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A Layman’s Advice For Preachers

Tim Ellsworth, a fellow Tennesseean, recently wrote an immensely good post called A Layman’s Advice For Preachers. It is so good, I cannot in good conscience merely tell you to follow the link. Here it is in its entirety.

I’m not a preacher. Though I’ve done it a few times, preaching is not what I’m called to do, nor do I consider myself to be any kind of expert in sermon preparation.

I do, however, know a few things about what preaching should be. Just as you don’t have to be a chef to know if the food you’re eating tastes good, you don’t have to be a preacher to know if the sermon you’re hearing has any value.

So to those of you who are preachers, here’s one layman’s encouragement and advice to you as you proclaim the Word of God to God’s people.

1. Preach the Bible. That sounds simple enough, but sadly, it’s growing more and more uncommon in today’s pulpits. And when I say “preach the Bible,” I don’t mean “Pick a topic and tell me what the Bible says about it.”

Instead, pick a text from Scripture – any text will do – then tell me what that text means and how it applies to my life. I desperately need a deeper understanding of Scripture. Give it to me.

2. Preach the gospel. I’ve listened to too many sermons where the gospel was nowhere to be found. What I need more than anything in my life is the gospel. I need to be reminded of what God did for me through the work of Jesus Christ. If your sermons don’t include any mention of the gospel, then you have failed your listeners.

If I’m ever at a point where I’ve moved beyond the gospel, I’m in a bad place. So please don’t think that just because I’m a Christian, I don’t need to hear the gospel anymore. I need to hear it every day. I need to hear it in every sermon. Don’t leave it out.

3. Talk less about yourself and more about God. Too many times after I’ve listened to a sermon, I could tell you quite a bit about the preacher, but precious little about God. There’s nothing wrong with using personal examples from time to time, but keep it to a minimum.

As an I example, I can cite a sermon I heard about a year ago from Vance Pitman, pastor of Hope Baptist Church in Las Vegas. Vance was preaching at a conference I attended. I’d never heard him before and didn’t know anything about him. After the first time I heard him preach, I still didn’t know anything about him – but I knew more about God. He exalted the Lord in his message, and not himself. Follow this pattern, and your listeners will benefit.

4. Don’t tell me about the Greek and the Hebrew all the time. Yes, I think studying Greek and Hebrew has value. Greek was one of my majors in college, so I know how valuable it can be. But while it’s OK for you to study the Greek or the Hebrew in your sermon preparation, you don’t need to make it a point to inform your listeners of that. Constantly referring to Greek and Hebrew words and constructions comes across as arrogant.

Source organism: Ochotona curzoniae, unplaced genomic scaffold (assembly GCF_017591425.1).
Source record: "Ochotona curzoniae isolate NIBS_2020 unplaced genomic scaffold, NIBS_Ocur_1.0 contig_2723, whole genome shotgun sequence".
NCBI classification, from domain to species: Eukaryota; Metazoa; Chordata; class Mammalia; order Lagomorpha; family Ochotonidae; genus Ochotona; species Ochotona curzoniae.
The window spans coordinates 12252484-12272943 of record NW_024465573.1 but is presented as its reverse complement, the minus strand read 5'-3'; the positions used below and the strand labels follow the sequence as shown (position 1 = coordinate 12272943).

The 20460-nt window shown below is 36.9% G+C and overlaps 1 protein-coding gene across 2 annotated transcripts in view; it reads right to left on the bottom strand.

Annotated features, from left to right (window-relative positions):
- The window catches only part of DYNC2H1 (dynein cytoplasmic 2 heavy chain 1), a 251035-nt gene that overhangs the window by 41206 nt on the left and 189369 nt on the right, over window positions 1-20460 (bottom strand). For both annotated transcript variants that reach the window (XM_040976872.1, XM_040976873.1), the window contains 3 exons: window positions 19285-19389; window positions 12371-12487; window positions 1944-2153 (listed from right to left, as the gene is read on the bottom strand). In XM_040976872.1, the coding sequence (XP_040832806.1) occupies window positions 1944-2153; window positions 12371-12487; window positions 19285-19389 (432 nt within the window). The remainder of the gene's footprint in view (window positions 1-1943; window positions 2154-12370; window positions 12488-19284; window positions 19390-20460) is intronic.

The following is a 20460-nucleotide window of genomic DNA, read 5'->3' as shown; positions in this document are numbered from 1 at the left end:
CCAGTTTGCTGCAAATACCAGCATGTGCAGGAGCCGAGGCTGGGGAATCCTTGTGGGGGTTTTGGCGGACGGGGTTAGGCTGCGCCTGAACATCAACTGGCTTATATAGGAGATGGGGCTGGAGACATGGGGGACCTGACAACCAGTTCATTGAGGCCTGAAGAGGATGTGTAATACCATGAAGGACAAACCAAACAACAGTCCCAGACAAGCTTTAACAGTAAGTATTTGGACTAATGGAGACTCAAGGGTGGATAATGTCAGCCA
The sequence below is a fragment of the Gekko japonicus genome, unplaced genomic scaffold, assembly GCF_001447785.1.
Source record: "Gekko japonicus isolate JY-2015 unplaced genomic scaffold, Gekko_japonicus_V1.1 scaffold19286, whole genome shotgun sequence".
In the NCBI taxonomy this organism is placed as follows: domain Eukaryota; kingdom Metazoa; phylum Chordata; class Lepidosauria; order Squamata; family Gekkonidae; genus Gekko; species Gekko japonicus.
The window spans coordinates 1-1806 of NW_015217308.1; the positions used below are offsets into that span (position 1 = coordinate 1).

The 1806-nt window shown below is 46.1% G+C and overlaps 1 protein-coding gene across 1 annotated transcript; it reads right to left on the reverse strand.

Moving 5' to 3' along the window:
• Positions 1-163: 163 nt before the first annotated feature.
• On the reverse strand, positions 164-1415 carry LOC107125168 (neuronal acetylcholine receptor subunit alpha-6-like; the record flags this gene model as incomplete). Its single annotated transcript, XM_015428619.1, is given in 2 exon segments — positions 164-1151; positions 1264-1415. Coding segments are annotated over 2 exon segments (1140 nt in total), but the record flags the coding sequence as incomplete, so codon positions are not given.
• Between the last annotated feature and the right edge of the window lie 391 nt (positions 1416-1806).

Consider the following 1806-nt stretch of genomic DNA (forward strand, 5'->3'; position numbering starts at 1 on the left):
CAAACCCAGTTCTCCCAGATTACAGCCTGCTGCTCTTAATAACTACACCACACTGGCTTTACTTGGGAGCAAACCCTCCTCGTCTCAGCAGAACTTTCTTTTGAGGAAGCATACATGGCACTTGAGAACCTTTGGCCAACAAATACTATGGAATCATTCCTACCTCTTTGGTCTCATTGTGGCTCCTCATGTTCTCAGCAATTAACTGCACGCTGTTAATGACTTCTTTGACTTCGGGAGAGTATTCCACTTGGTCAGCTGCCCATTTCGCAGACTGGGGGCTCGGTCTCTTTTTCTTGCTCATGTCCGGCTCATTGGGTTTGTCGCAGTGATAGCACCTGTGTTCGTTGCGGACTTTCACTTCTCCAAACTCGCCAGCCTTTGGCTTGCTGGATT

And please, if the Greek word means the same as the English word, don’t spend 10 minutes dissecting the language to tell me that.

5. Keep the humor to a minimum. Too many preachers think it’s their job to get their listeners to laugh. It’s not. Your job is to proclaim to them the Word of God. If you spend the first 10 minutes of your sermon telling jokes, and I’ve heard preachers do this too many times, you’re telling me that you don’t have anything important to say.

There’s nothing wrong with interjecting humor from time to time. But when you’re finished preaching, what I should remember most is what you had to say about God – not the joke I heard you tell.

6. Have a structure to your message. Don’t just give me a running commentary about the passage on which you’re preaching. Decide what the main points of the text are, and build your sermon around those main points. Clearly listing your main points makes it easier for the listener to follow what you’re saying.

7. Don’t read your sermon. When it’s time to preach, I hope the sermon is so burned into your heart and mind that you don’t have to read it verbatim. Using notes is fine, but you’ll lose your listeners if you stand up and read.

8. Believe what you’re saying. Preach with emphasis and earnestness. Make me think you believe in the importance of what you’re saying. If you speak like you’re bored with your subject matter, don’t expect me to be interested.

I’m grateful to God that for most of my life, I’ve been blessed to listen to men regularly whose preaching was exalting to Christ and challenging to me. My father was the first one who fit that description. My pastor now, Lee Tankersley, does as well.

I respect the position that pastors and preachers hold. Your work is important. It has eternal ramifications. Listeners like me need for you to take your task seriously, as the wellbeing of our souls is at stake.

May God help you to fulfill what He’s called you to do.

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